You may think to hedge your portfolio with a basket of commodities, like an ETF, as these will likely benefit significantly from the global economy returning to normal. Still, we invite you to consider a different approach.
Farmland: The Ultimate Hedge
If you’re like many Americans, you may be flush with cash and not sure where to put it. You might also be rightfully concerned about losing some of the value of that wealth to inflation.
Gold is gold, needless to say, and it will continue to be an effective store of wealth. But even precious metals have become highly financialized, with paper gold and silver outstripping physical in terms of overall value. How can you own something real, something that won’t be hit by inflation, and something that will generate income over the long term?
Farmland may very well be the only asset class that can boast this trifecta of benefits. Historically, farmland performed well in market downturns, suffering virtually no damage during the 2008 crisis.
US farmland, that is. But farmland in the US, while certainly still a good way to gain exposure, has ground to a halt in terms of appreciation and income. In fact, average farmland values in the US actually decreased between 2019 and 2020, according to the USDA.
There are several reasons for this. One is due to simple supply and demand. The US produces large amounts of grains – corn, wheat, soy – and these crops are seeing increased competition globally, especially from emerging markets. Places like Russia and Brazil have upped their grain production hugely in recent years, clamping down on US farm yields.
US farmland is also highly financialized. Institutional players like pensions funds, family offices, university endowments – even government agencies and non-profit foundations are getting in on the action. With institutional capital crowding the space, there aren’t many entry points for the private investor.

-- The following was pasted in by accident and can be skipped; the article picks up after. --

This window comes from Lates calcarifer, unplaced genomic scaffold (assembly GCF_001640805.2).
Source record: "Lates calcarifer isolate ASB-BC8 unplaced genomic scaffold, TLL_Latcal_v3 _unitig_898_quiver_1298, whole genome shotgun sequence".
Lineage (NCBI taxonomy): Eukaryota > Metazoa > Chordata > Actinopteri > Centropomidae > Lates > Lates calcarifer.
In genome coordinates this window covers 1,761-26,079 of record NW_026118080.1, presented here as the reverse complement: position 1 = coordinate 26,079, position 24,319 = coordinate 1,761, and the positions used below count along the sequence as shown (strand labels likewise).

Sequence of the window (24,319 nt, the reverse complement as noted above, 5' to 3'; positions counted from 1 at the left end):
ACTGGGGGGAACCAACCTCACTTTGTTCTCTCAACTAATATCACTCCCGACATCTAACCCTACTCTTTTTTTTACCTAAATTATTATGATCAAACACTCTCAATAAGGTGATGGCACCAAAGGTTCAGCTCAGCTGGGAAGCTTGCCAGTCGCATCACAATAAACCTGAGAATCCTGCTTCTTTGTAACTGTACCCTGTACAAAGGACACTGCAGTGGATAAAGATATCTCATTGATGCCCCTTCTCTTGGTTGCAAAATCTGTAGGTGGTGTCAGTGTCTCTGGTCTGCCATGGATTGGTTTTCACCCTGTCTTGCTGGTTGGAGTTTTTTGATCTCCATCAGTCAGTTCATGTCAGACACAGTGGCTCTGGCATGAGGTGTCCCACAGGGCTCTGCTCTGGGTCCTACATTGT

So US farmland, while not a bad way to go, doesn’t seem to have the boom potential we see in other markets.
So Where To Go?
There are a plethora of factors to consider when making a decision on farmland investments, and location is foremost among them. For an in-depth look at how to approach farmland as an asset class, take a look at Farmland 101, our guide on the topic.
To give a short answer, farmland in Latin America, specifically Colombia, offers a one-two punch of value for the long-term.
Owning farmland in a place like Colombia hedges you against inflation, thanks to farmland’s historically low correlation with macro-market swings.
On top of that, you’ll benefit from the appreciation of land value in a rapidly developing market, where a recovery in tourism and a spike in global demand for commodities will likely have a noticeable effect.
Traditionally difficult-to-manage and illiquid, markets like rural Colombian farmland have only recently become much more accessible to small-scale foreign investment. The options available to US investors are only becoming more diverse with each passing year.
Land Ownership Titles (LOTs) aren’t anything like farmland investments of the past. LOTs allow investors to buy individual parcels of productive farmland that have built-in solutions for management and commercialization. To learn more, sign up for this week’s webinar.
Position yourself—a tidal wave of new money is flooding into the economy
So where are you going to put your extra money?
You can buy stocks or bonds and continue playing an increasingly risky game.
Or you can buy a piece of productive agricultural land in an overlooked gem of a region and take advantage of truly non-correlated returns.
Will you hedge your bets with an income-producing asset that appreciates over time, even in the face of inflation? The choice is up to you.